Pax and Gododdin are large-scale works which were performed in massive spaces such as derelict car factories, tramways, and crane factories across the UK, Europe and Latin America. Genre-defying and incorporating multi-media elements and even choreography of trains, the projects have become legendary and are unforgettable experiences in the minds thousands of spectators.

The works were made during John Hardy's 7-year role as musical director of Brith Gof, the conceptual performance troupe which toured highly physical, politically questioning, multi-discipline shows to London, Glasgow, Dublin, Europe & Latin America. Visit the Brith Gof website to find out about the company.

Gododdin

Gododdin, described by The Independent as an "exceptional achievement" was inspired by one of the earliest surviving examples of Welsh poetry. In collaboration with industrial percussion group Test Dept., the production included fragments of the poem sung and spoken in Brythonic and English, a highly amplified instrumental soundtrack played live and on tape, dynamic physical action, an arrangement of hundreds of tons of sand, dozens of trees and wrecked cars, and thousands of gallons of water gradually flooding the performing area during the show.

Find out more about Gododdin and watch video from the show on the Brith Gof website.

Pax

Pax is a site-specific performance work which explores the way in which change can affect related people separated by location and experience.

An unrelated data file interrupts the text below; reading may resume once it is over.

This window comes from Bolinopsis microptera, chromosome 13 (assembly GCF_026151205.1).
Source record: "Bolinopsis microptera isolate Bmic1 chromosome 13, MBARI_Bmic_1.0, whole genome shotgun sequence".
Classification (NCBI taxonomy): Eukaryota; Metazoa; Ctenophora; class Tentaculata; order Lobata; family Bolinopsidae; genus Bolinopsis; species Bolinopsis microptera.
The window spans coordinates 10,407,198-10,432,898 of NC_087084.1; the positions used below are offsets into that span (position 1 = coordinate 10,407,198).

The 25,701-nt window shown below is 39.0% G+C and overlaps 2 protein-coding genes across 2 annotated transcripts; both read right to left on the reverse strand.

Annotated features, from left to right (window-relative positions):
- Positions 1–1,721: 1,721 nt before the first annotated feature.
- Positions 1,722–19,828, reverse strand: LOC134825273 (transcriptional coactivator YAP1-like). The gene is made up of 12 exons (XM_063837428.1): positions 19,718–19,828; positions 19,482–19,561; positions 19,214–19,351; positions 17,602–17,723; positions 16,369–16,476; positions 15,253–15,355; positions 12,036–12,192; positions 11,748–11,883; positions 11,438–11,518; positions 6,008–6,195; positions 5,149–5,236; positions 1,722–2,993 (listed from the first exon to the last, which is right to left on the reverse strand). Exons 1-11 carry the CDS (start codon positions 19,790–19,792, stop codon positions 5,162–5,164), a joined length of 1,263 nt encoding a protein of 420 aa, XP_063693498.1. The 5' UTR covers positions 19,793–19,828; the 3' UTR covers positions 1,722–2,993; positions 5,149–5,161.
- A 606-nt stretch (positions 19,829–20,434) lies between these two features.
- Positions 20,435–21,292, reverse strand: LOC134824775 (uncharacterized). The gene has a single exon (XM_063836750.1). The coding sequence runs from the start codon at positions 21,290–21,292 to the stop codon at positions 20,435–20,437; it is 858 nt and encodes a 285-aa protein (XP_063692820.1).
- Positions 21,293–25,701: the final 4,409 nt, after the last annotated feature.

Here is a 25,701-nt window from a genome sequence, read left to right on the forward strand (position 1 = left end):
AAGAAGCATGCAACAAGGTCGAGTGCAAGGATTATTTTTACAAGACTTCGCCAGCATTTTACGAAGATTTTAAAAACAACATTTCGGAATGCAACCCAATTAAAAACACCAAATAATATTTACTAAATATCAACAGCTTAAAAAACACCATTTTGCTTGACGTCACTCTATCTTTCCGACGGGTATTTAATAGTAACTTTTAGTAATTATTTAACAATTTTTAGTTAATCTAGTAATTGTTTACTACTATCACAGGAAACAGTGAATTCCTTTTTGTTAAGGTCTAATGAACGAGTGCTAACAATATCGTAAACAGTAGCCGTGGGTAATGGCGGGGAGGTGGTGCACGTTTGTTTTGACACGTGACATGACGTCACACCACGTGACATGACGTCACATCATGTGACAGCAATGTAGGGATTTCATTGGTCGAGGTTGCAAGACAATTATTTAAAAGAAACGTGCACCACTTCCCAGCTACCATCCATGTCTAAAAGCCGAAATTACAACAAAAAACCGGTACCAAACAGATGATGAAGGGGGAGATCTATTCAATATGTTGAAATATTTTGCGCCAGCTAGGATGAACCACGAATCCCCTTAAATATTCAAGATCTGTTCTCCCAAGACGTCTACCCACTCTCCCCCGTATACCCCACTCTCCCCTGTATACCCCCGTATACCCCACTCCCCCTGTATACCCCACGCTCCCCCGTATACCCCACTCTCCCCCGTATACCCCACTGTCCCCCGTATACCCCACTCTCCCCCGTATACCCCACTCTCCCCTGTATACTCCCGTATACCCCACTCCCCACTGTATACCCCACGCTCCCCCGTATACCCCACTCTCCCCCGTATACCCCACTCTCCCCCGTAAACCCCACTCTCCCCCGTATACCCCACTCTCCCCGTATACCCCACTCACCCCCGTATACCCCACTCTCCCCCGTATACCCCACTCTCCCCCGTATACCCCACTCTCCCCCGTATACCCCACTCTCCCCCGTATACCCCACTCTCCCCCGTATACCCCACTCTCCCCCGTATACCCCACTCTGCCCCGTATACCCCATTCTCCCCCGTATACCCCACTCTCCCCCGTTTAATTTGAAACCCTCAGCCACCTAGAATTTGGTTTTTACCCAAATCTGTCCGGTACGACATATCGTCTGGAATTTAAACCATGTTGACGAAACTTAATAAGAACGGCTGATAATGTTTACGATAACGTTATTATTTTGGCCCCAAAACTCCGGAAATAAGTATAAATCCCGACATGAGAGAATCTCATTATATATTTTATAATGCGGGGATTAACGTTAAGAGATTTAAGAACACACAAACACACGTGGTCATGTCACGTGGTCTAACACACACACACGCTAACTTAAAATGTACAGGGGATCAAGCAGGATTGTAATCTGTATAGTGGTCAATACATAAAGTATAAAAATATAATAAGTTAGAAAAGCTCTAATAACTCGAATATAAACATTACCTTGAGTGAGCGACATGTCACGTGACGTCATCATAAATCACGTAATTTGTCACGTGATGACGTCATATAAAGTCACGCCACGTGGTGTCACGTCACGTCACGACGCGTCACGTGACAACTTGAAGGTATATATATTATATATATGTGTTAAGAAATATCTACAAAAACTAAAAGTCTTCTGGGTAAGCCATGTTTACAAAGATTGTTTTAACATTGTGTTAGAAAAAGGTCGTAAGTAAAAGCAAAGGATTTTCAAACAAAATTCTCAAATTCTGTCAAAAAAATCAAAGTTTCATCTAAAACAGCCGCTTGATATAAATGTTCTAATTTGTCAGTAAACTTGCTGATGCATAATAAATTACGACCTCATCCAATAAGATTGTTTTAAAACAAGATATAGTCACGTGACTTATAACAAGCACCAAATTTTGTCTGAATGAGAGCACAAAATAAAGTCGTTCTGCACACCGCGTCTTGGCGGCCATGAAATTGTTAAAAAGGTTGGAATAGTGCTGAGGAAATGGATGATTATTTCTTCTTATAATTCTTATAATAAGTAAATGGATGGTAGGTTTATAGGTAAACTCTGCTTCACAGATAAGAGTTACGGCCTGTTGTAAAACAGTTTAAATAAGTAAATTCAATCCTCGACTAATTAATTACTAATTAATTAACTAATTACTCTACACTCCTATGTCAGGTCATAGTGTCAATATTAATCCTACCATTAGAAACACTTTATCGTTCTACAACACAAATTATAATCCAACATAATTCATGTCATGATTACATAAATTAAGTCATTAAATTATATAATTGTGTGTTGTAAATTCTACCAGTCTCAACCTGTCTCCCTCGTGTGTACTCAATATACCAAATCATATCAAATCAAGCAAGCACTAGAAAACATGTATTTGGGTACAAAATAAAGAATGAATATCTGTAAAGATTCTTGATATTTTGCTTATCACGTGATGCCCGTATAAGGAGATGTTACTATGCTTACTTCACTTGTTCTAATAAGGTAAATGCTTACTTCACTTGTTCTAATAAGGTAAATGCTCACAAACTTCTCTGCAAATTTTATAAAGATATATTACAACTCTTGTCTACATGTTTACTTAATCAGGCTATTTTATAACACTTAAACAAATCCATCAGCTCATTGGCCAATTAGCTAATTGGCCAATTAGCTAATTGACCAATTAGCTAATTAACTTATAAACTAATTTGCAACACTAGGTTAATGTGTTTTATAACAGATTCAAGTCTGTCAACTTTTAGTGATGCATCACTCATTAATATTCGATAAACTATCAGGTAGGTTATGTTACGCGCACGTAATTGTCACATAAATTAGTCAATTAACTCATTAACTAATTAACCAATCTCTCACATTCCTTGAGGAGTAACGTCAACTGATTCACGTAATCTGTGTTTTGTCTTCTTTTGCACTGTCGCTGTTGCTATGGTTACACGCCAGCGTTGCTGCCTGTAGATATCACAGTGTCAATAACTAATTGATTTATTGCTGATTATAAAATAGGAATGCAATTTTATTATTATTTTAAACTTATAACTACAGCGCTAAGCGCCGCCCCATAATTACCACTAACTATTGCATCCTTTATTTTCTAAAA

Staged in St. David's Hall in Cardiff, the Harland and Wolff shipbuilding yard in Glasgow and the British Rail Station in Aberystwyth, Pax is described by the Guardian as a "heady mix of grand opera, performance art, physical theatre, symphonic rock, scenography and, crucially, a forceful green message". Set in a 'ghost cathedral' of scaffolding, angels fly down to Earth where they struggle to understand the toxic atmosphere humans have created.

Pax later became the basis for a radical work for the television medium which was awarded the prize for Innovation in the 1994 British Film Institute awards.

The music in Pax is performed by John Hardy with the Brith Gof Orchestra and written by John Hardy for violin, three violas, electric and acoustic basses, keyboards and samples, electronic and acoustic percussion and taped sound effects.

Buy the CD of Pax

“Pax is a breath-taking spectacle… a magnificent and chilling oratorio… every element of the piece was terrifying and magical, on an almost biblical scale.”
Joyce Mcmillan, The Guardian, 24 September 1991

“A unique, memorable performance… great swirling banks of sound… you knew it was something special from the beginning.” 
David Adams, The Guardian, 28 September 1990